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Version 4 Critical Infrastructure Protection Reliability Standards

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ACTION:

Final rule.

SUMMARY:

Under section 215 of the Federal Power Act, the Federal Energy Regulatory Commission (Commission) approves eight modified Critical Infrastructure Protection (CIP) Reliability Standards, CIP-002-4 through CIP-009-4, developed and submitted to the Commission for approval by the North American Electric Reliability Corporation (NERC), the Electric Reliability Organization certified by the Commission. The CIP Reliability Standards provide a cybersecurity framework for the identification and protection of “Critical Cyber Assets” to support the reliable operation of the Bulk-Power System. Reliability Standard CIP-002-4 requires the identification and documentation of Critical Cyber Assets associated with “Critical Assets” that support the reliable operation of the Bulk-Power System and introduces “bright line” criteria for the identification of Critical Assets. The Commission approves the related Violation Risk Factors, Violation Severity Levels with modifications, implementation plan, and effective date proposed by NERC.

DATES:

This rule will become effective June 25, 2012.

FOR FURTHER INFORMATION CONTACT:

Jan Bargen (Technical Information), Office of Electric Reliability, Division of Logistics and Security, Federal Energy Regulatory Commission, 888 First Street NE., Washington, DC 20426, (202) 502-6333, Jan.Bargen@ferc.gov.

Edward Franks (Technical Information), Office of Electric Reliability, Division of Logistics and Security, Federal Energy Regulatory Commission, 888 First Street NE., Washington, DC 20426, (202) 502-6311, Edward.Franks@ferc.gov.

Kevin Ryan (Legal Information), Office of the General Counsel, Federal Energy Regulatory Commission, 888 First Street NE., Washington, DC 20426, (202) 502-6840, Kevin.Ryan@ferc.gov.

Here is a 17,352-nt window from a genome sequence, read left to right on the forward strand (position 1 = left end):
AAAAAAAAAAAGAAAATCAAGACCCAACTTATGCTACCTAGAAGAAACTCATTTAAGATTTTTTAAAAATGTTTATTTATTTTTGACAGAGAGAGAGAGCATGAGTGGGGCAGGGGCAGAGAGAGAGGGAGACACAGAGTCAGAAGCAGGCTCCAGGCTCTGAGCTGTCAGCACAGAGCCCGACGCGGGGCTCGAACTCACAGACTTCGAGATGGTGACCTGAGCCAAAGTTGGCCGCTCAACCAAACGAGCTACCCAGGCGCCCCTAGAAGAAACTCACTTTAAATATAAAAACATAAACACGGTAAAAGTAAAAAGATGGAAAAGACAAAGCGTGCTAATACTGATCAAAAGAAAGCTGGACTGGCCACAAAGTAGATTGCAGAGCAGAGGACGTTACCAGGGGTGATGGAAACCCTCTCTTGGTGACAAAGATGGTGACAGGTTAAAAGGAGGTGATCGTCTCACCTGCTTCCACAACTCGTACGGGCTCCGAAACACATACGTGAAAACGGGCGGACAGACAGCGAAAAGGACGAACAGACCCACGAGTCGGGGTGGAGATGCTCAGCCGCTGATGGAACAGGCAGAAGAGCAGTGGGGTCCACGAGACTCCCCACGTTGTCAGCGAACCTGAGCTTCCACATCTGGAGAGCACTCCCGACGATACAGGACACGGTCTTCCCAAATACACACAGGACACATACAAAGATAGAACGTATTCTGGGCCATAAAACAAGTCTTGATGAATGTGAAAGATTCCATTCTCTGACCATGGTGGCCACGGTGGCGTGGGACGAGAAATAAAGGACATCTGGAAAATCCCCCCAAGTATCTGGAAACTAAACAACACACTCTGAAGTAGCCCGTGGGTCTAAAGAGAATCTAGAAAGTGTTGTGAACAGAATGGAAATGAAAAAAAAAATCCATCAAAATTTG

Matthew Vlissides (Legal Information), Office of the General Counsel, Federal Energy Regulatory Commission, 888 First Street NE., Washington, DC 20426, (202) 502-8408, Matthew.Vlissides@ferc.gov.

SUPPLEMENTARY INFORMATION:

139 FERC ¶ 61,058

Before Commissioners: Jon Wellinghoff, Chairman; Philip D. Moeller, John R. Norris, and Cheryl A. LaFleur.

Issued April 19, 2012.

1. Under section 215 of the Federal Power Act (FPA),[1] the Commission approves modified Critical Infrastructure Protection (CIP) Reliability Standards, CIP-002-4 through CIP-009-4. The “Version 4” CIP Reliability Standards were developed and submitted for approval to the Commission by the North American Electric Reliability Corporation (NERC), which the Commission certified as the Electric Reliability Organization (ERO) responsible for developing and enforcing mandatory Reliability Standards. The CIP Reliability Standards provide a cybersecurity framework for the identification and protection of “Critical Cyber Assets” that are associated with “Critical Assets” to support the reliable operation of the Bulk-Power System.

2. The Version 4 CIP Reliability Standards include “bright line” criteria for the identification of Critical Assets, which replace the risk-based assessment methodology developed and applied by applicable entities under the Version 3 CIP Reliability Standards. Version 4 includes other conforming modifications to the remaining CIP Reliability Standards, CIP-003-4 through CIP-009-4.

3. The Commission approves NERC's filing, as amended by its errata filing, with regard to the related Violation Risk Factors (VRFs), the Violation Severity Levels (VSLs) with modifications, the implementation plan, and effective date proposed by NERC. The Commission also approves the concurrent retirement of the currently effective Version 3 CIP Reliability Standards, CIP-002-3 to CIP-009-3.

4. In addition, the Commission determines that it is appropriate to impose a deadline by which time the ERO will submit for approval CIP Reliability Standards that are fully compliant with Order No. 706.[2] NERC indicated that it anticipates filing the “Version 5” CIP Reliability Standards by the third quarter of 2012.[3] Accordingly, we establish a deadline of 6 months from the end of the third quarter of 2012 (i.e., March 31, 2013). NERC must also submit reports at the beginning of each quarter in which the ERO is to explain whether it is on track to meet the deadline and describe the status of its CIP standard development efforts.